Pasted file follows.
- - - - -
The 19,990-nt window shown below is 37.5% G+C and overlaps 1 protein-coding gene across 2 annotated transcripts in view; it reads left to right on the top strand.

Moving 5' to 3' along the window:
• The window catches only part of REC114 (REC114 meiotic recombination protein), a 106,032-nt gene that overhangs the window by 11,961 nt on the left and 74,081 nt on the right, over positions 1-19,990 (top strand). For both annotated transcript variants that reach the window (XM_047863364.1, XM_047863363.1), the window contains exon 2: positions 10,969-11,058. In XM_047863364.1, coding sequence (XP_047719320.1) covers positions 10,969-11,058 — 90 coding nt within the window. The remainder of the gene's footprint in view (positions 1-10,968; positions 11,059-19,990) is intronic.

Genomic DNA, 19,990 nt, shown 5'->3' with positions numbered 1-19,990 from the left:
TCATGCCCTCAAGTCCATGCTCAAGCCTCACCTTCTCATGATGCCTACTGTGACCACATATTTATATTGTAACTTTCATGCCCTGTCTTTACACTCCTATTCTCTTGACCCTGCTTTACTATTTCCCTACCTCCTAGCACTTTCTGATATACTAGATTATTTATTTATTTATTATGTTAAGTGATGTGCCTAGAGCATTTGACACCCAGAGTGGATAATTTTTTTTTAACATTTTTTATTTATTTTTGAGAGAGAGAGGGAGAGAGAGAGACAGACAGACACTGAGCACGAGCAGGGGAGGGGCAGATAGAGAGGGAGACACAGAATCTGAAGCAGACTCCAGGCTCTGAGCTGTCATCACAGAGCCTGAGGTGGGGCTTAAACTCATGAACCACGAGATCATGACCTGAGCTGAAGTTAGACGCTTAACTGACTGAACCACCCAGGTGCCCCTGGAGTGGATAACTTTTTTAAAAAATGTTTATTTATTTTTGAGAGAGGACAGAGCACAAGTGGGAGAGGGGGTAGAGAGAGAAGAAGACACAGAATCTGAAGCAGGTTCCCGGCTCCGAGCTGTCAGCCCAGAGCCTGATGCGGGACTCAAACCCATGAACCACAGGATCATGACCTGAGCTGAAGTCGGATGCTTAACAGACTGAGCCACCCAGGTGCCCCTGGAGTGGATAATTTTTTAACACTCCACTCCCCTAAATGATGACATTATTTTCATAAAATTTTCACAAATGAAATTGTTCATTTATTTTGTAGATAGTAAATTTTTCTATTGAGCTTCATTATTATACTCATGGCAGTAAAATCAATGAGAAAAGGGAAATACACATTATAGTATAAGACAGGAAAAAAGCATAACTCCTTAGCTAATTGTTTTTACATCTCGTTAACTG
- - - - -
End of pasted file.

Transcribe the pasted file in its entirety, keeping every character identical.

The 19,990-nt window shown below is 37.5% G+C and overlaps 1 protein-coding gene across 2 annotated transcripts in view; it reads left to right on the top strand.

Moving 5' to 3' along the window:
• The window catches only part of REC114 (REC114 meiotic recombination protein), a 106,032-nt gene that overhangs the window by 11,961 nt on the left and 74,081 nt on the right, over positions 1-19,990 (top strand). For both annotated transcript variants that reach the window (XM_047863364.1, XM_047863363.1), the window contains exon 2: positions 10,969-11,058. In XM_047863364.1, coding sequence (XP_047719320.1) covers positions 10,969-11,058 — 90 coding nt within the window. The remainder of the gene's footprint in view (positions 1-10,968; positions 11,059-19,990) is intronic.

Genomic DNA, 19,990 nt, shown 5'->3' with positions numbered 1-19,990 from the left:
TCATGCCCTCAAGTCCATGCTCAAGCCTCACCTTCTCATGATGCCTACTGTGACCACATATTTATATTGTAACTTTCATGCCCTGTCTTTACACTCCTATTCTCTTGACCCTGCTTTACTATTTCCCTACCTCCTAGCACTTTCTGATATACTAGATTATTTATTTATTTATTATGTTAAGTGATGTGCCTAGAGCATTTGACACCCAGAGTGGATAATTTTTTTTTAACATTTTTTATTTATTTTTGAGAGAGAGAGGGAGAGAGAGAGACAGACAGACACTGAGCACGAGCAGGGGAGGGGCAGATAGAGAGGGAGACACAGAATCTGAAGCAGACTCCAGGCTCTGAGCTGTCATCACAGAGCCTGAGGTGGGGCTTAAACTCATGAACCACGAGATCATGACCTGAGCTGAAGTTAGACGCTTAACTGACTGAACCACCCAGGTGCCCCTGGAGTGGATAACTTTTTTAAAAAATGTTTATTTATTTTTGAGAGAGGACAGAGCACAAGTGGGAGAGGGGGTAGAGAGAGAAGAAGACACAGAATCTGAAGCAGGTTCCCGGCTCCGAGCTGTCAGCCCAGAGCCTGATGCGGGACTCAAACCCATGAACCACAGGATCATGACCTGAGCTGAAGTCGGATGCTTAACAGACTGAGCCACCCAGGTGCCCCTGGAGTGGATAATTTTTTAACACTCCACTCCCCTAAATGATGACATTATTTTCATAAAATTTTCACAAATGAAATTGTTCATTTATTTTGTAGATAGTAAATTTTTCTATTGAGCTTCATTATTATACTCATGGCAGTAAAATCAATGAGAAAAGGGAAATACACATTATAGTATAAGACAGGAAAAAAGCATAACTCCTTAGCTAATTGTTTTTACATCTCGTTAACTG